Tuesday, September 21, 2010

Environmental responsibility is growing in a NYC borough

There is an old poem about a "…tree growing in Brooklyn." Well, these days, what's growing in Brooklyn is environmental responsibility.

This is being done through "community-run plots" that are producing fresh, affordable food for local bodegas and fast-food establishments that need it most.

Throughout the borough's parking lots, schoolyards, on rooftops and in every form of available space, gardens are sprouting up everywhere.

According to Stacey Murphy, founder of the Youth Farm at the High School for Public Service, in East Flatbush, farming has become popular in Brooklyn because there is enough room and motivation among residents to do it. Recently, in May, a new program opened in Bushwick, titled the "Secret Garden Farm," between two apartment buildings on Linden Street, where about half of all sales come from Food Stamps.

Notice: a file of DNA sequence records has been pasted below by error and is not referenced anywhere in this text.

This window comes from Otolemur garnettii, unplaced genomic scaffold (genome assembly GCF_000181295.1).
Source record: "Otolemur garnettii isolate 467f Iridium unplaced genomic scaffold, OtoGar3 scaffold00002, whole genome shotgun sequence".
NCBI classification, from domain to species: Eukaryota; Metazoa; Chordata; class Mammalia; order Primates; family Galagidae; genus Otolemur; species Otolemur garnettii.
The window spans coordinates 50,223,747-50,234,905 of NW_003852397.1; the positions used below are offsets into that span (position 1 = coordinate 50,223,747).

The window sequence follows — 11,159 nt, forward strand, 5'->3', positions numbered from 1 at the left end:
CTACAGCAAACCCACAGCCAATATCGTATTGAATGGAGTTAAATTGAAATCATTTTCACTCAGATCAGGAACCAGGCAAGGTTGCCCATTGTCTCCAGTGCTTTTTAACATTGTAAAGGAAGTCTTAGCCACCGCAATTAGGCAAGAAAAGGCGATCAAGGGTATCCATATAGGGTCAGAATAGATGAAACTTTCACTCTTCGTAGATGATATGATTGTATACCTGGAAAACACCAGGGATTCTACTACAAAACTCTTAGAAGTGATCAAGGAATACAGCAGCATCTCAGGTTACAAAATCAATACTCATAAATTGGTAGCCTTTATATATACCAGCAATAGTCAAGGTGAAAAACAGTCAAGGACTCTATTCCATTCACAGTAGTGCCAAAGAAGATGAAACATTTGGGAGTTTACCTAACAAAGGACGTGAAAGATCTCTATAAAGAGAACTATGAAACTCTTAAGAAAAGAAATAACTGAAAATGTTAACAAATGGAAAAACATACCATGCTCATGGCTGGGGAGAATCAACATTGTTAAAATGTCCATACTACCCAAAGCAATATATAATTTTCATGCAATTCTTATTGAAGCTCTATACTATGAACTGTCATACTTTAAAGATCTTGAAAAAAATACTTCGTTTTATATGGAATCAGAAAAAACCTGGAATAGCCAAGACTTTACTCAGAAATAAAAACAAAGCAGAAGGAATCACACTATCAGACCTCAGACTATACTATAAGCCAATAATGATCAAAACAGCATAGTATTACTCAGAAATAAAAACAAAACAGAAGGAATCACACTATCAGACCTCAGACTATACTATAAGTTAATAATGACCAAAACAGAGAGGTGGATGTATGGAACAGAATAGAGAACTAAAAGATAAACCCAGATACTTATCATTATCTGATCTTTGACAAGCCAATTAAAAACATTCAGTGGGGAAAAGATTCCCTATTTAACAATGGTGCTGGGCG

The New York Theological Seminary is an institution dedicated to diversity, muilticulturalism, environmental responsibility and social justice. The mission of the seminary is to prepare men and women, from every background, for careers in ministry.

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